Anti-abortion group Right to Life has taken Family Planning to the High Court over the legality of the medical abortion services provided by its Tauranga branch.
The branch is the only Family Planing premises to be granted a licence by the Abortion Supervisory Board.
Right to Life argued in the High Court at Wellington today that the Family Planning centre in Tauranga was unlawful because it only performed medical abortions.
Clinics must offer both surgical and medical abortions in order to be legal, the anti-abortion group said.
Lawyer Peter Mckenzie, QC, told the court abortions must be defined as including both procedures.
He said as a result, clinics could nor operate by offering only one option.
Ahead of today's hearing, Right to Life spokesman Ken Orr told Newstalk ZB the group had been forced to take matters into their own hands following a refusal from the abortion supervisory committee seek clarification on the Act.
"We do know that the family planning association, back in 2010, in a media release, stated that it was their intention to seek licences to do abortions at all 30 clinics," he said.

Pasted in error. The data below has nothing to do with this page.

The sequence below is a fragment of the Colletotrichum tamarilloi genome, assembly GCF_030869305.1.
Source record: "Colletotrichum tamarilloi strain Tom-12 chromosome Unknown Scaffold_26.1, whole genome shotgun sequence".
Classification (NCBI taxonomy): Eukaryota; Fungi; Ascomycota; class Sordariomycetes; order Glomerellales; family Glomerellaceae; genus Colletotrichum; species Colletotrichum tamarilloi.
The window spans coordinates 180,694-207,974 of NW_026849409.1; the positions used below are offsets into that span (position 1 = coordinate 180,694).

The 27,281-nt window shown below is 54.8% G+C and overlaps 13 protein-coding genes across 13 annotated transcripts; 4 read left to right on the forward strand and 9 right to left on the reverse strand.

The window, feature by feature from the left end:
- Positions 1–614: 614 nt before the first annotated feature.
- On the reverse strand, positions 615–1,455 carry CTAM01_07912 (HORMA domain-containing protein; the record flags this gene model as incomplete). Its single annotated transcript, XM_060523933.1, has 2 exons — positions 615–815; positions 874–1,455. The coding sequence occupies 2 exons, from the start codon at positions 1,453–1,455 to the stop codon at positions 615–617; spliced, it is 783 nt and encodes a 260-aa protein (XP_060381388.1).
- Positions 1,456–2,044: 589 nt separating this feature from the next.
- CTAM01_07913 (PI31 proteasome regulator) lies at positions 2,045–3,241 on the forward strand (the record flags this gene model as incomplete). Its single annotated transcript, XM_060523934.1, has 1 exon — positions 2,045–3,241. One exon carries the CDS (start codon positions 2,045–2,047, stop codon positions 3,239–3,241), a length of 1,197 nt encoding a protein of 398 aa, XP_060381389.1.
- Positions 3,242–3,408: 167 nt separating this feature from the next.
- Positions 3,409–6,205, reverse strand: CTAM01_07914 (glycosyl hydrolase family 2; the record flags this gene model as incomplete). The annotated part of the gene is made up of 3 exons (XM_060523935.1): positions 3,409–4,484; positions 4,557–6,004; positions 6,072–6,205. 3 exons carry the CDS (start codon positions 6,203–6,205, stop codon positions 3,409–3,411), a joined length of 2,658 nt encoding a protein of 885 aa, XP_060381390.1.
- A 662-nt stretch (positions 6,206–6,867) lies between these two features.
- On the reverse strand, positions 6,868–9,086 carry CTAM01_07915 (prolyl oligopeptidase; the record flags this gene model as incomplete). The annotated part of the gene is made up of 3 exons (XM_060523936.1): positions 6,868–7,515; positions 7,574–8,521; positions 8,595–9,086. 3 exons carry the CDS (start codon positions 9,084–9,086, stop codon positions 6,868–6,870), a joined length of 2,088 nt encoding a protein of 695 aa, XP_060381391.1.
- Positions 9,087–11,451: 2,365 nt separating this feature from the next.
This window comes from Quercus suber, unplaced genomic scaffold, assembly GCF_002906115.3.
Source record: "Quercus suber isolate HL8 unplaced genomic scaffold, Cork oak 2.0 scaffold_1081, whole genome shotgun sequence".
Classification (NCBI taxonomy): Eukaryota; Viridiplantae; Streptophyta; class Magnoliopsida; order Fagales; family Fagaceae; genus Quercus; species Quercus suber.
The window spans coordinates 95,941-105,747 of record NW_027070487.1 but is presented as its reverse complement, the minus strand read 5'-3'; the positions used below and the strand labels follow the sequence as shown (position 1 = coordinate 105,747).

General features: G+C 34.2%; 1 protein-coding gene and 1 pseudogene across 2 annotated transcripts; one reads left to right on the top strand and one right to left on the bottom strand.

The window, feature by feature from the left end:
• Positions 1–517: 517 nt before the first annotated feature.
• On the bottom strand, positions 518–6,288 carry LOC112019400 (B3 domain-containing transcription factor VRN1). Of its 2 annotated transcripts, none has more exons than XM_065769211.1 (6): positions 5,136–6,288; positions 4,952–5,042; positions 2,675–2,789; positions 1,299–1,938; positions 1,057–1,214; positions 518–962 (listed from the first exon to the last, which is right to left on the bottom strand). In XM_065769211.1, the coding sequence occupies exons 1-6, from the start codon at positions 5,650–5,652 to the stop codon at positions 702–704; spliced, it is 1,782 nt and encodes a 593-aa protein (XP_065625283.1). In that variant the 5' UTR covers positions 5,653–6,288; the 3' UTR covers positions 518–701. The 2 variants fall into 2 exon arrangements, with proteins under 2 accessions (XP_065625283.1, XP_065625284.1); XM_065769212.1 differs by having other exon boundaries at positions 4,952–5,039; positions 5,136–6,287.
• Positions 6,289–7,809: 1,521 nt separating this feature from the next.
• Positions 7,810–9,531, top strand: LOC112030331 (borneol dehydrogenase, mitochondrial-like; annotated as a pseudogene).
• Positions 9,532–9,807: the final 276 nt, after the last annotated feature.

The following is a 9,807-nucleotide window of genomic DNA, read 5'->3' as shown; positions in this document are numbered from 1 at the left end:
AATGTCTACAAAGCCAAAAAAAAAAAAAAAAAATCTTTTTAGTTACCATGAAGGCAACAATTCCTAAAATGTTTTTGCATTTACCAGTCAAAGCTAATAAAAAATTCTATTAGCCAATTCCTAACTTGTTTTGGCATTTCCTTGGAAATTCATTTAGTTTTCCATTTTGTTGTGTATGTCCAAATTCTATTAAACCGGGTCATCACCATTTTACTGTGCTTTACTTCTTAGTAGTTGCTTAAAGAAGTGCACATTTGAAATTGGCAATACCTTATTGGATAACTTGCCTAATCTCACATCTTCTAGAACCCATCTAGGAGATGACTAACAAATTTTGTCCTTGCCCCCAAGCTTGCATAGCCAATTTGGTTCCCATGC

"We have correspondence with the abortion supervisory committee, we asked them if they have taken legal advice on this matter and they said no, we asked them if they would go to high court and seek clarity on the meaning of the act in relation to the issue of licences and they said they wouldn't so we were obliged to do so and they is what we are doing."
Mr Orr said the Act did not allow for licences solely pertaining to medical abortions to be issued.
"It all revolves around section 21, 2b, which states, quote 'that there are, in the institution, adequate surgical and other facilities and adequate and competent staff for the safe performance of abortions' that was written in 1977 and it relates solely to surgical abortions," he said.
"There is no allowance made in the act for the issuing of exclusively a licence for medical abortions."
Mr Orr said a win would be significant because he did not believe legislation would be amended to allow for medical abortion licences following the trial.
"If we win I would expect that the abortion supervisory committee would communicate with the Minister of Justice and ask that the act be amended," he said.
"I would be surprised if it was. I would believe that the current Government would be reluctant to bring any abortion debates to the house."
The hearing continues.